SYSTEMATIC REVIEW article
Volume 11 - 2020 | https://doi.org/10.3389/fphar.2020.587050
Opioids in Post-stroke Pain: A Systematic Review and Meta-Analysis
- 1Pharmacotechnology Documentation and Transfer Unit, Section of Preclinical and Translational Pharmacology, Department of Pharmacy, Health and Nutritional Sciences, University of Calabria, Rende, Italy
- 2Department of Neurosciences, Biomedicine and Movement Sciences, University of Verona, Verona, Italy
- 3Department of Brain and Behavioral Sciences, University of Pavia, IRCCS C. Mondino Foundation Neurologic Institute, Pavia, Italy
- 4Department of Health Sciences, University “Magna Graecia” of Catanzaro, Catanzaro, Italy
- 5School of Hospital Pharmacy, University "Magna Graecia" of Catanzaro, Catanzaro, Italy
- 6Regional Center for Serious Brain Injuries, S. Anna Institute, Crotone, Italy
Background: Post-stroke pain is one of the most common sequelae of stroke, which stands among the leading causes of death and adult-acquired disability worldwide. The role and clinical efficacy of opioids in post-stroke pain syndromes is still debated.
Objectives: Due to the important gap in knowledge on the management of post-stroke pain, this systematic review aimed at assessing the efficacy of opioids in post-stroke pain syndromes.
Methods: A literature search was conducted on databases relevant for medical scientific literature, i.e. PubMed/MEDLINE, Scopus, Web of Science and Cochrane Library databases from databases inception until August 31st, 2020 for clinical trials assessing the effects of opioids and opioid antagonists on pain reduction and pain related symptoms in patients with post-stroke pain syndromes. Studies assessing the effects of other medications (e.g., tricyclic antidepressant, pregabalin) or non - pharmacological management strategies (e.g., neurostimulation techniques) were excluded. The selected studies have been subjected to examination of the risk of bias.
Results: The literature search retrieved 83,435 results. After duplicates removal, 34,285 articles were title and abstract screened. 25 full texts were assessed and 8 articles were identified to be eligible for inclusion in the qualitative summary and narrative analysis, of which three were placebo-controlled and two were dose-response. Among placebo-controlled studies, two evaluated the analgesic effect of morphine and one assessed the effects of the opioid antagonist naloxone on patients with central post-stroke pain. With regard to dose-response studies, both were on patients with central post-stroke pain, one assessing the efficacy of levorphanol, and the other on naloxone. Seven out of eight included studies showed an overall slight analgesic effect of opioids, with less consistent effects on other pain-related symptoms (e.g., mood, quality of life). The randomized controlled trials were subjected to meta-analysis and rating of the quality of evidence for the two outcomes considered according to GRADE (Grading of Recommendations, Assessment, Development and Evaluations) system. The overall results are inconclusive because of the small number of studies and of patients.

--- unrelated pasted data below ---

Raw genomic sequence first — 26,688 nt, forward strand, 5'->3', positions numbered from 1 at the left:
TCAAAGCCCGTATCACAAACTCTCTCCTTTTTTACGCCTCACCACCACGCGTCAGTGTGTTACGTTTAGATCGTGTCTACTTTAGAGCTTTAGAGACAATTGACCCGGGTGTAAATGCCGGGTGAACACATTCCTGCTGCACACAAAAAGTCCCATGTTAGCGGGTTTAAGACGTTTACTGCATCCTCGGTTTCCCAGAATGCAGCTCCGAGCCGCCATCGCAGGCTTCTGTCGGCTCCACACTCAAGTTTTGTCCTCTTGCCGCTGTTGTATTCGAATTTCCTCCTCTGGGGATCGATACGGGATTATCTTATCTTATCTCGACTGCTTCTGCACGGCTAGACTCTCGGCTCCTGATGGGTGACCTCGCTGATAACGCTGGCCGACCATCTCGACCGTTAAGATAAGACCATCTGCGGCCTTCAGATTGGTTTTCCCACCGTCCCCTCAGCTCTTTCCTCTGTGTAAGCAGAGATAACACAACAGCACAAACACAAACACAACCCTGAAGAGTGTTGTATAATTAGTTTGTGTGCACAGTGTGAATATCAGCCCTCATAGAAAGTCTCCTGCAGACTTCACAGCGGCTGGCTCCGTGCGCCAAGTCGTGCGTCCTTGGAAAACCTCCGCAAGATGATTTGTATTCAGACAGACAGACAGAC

Conclusions: The limited number of the included studies and their heterogeneity in terms of study design do not support the efficacy of opioids in post-stroke pain and in pain-related outcomes. Large double-blind randomized clinical trials with objective assessment of pain and related symptoms are needed to further investigate this topic.
Stroke stands among the leading causes of death and adult-acquired disability with 13.7 million new strokes every year worldwide (Collaborators, 2019). Post-stroke pain is one of the most poorly understood complications, arising either in the acute, but mainly in the subacute or chronic stages (i.e., often within 6 months) of stroke (Merskey, 1994) . The prevalence of post-stroke pain varies largely depending on the definition of pain; the musculoskeletal pain appears to be the most common being reported in up to 72% of stroke patients (Harrison and Field, 2015). While post-stroke pain syndromes in general are estimated to affect up to 30–40% of stroke survivors (Paolucci et al., 2016), central post-stroke pain (CPSP) is more rare: definite CPSP was found in 3.5%, definite/probable in 5.8% and CPSP-like pain or dysesthesia in 6.7% of patients in a specific population-based study of post-stroke pain (Klit et al., 2011). Pain after stroke can remarkably reduce the quality of life, causing depression, anxiety and sleep disorders making rehabilitation more difficult.
Post-stroke Pain Syndromes